Correction: I should’ve said: …..the ultimate form of human sacrifice….

        • The difference between the ultimate values represented by the concepts of freedom and democracy in the modern world, and the gods of ancient societies: Modern humanity has found out that the ancient gods don’t deliver on the promises made in their names, because they are either powerless or don’t exist, and that any human sacrifices made on their behalf were, and would be, ineffectual and wasted. But freedom and democracy are believed to have, and no doubt do have, intrinsic value that make sacrifice for their protections worthwhile.

          The problem is that the newer, truer gods of freedom and democracy can as readily be used by deceivers and self-deceivers to consolidate power into their own hands; and their apparently universal application as intrinsic values can be used to justify any and all human sacrifice in the name of securing them, for ones own tribe, and all other tribes as well. That’s why the nation that most trumpets the intrinsic and ultimate value of these pragmatic and self-authenticating gods always stands ready to plunge the world into nuclear holocaust, to make the ultimate human sacrifice, in their defense.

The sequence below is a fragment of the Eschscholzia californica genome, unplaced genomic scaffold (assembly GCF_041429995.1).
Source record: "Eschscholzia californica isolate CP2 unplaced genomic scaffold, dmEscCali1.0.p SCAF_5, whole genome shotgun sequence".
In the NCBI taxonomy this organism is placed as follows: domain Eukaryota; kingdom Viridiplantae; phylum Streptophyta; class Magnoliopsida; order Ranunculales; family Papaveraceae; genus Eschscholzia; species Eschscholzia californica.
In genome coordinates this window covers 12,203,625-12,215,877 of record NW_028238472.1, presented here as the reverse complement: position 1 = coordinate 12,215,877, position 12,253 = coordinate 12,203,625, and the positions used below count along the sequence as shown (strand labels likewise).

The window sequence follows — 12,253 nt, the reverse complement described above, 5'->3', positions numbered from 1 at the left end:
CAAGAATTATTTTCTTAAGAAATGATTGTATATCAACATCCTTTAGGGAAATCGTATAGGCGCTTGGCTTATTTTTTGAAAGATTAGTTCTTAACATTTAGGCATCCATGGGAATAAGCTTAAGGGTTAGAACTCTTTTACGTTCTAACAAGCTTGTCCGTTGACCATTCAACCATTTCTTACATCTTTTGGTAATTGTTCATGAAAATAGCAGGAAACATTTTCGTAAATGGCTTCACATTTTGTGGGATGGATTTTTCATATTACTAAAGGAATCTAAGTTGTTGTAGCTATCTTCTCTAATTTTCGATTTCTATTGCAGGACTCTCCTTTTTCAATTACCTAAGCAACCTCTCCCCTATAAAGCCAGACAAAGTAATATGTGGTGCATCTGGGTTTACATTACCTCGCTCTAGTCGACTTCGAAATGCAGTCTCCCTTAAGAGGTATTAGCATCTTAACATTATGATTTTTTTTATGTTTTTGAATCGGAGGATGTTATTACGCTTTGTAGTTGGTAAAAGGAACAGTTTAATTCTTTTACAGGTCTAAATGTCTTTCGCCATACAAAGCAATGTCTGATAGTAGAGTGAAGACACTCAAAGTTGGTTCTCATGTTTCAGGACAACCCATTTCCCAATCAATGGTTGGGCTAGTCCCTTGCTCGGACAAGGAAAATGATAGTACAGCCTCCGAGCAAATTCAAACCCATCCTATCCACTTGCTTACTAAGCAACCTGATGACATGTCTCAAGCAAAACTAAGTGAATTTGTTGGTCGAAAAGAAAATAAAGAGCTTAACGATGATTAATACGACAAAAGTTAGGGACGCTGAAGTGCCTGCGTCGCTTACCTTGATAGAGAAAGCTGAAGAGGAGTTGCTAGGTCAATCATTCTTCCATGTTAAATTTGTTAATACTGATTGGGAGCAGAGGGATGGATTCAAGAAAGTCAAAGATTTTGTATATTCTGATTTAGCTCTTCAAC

3. Robert F says

    I wonder if this song, by the Modern Lovers, started “with a lump in the throat”:

    Whether or not it did, it still belongs “in that wide net called Americana”.

  4. That’s a beautiful Nash.

  5. So weird. There is something really off about the Eric Fair story. And I would also like to add that I have never heard of a Presbyterian theology that claimed a person’s soul could be “stained”, let alone to the point of disqualification from ministry.

    • Michael Z says

      I don’t read that as him thinking that his sin is unforgivable. Rather, I think he’s saying that the spiritual and emotional wounds of having taken part in torture would make it very difficult for him to minister to others. For years he was doing, quite literally, the work of the Devil – seeking to degrade, diminish, and destroy the image of God in other people, while also learning to ignore God’s voice so he wouldn’t feel convicted for what he was doing.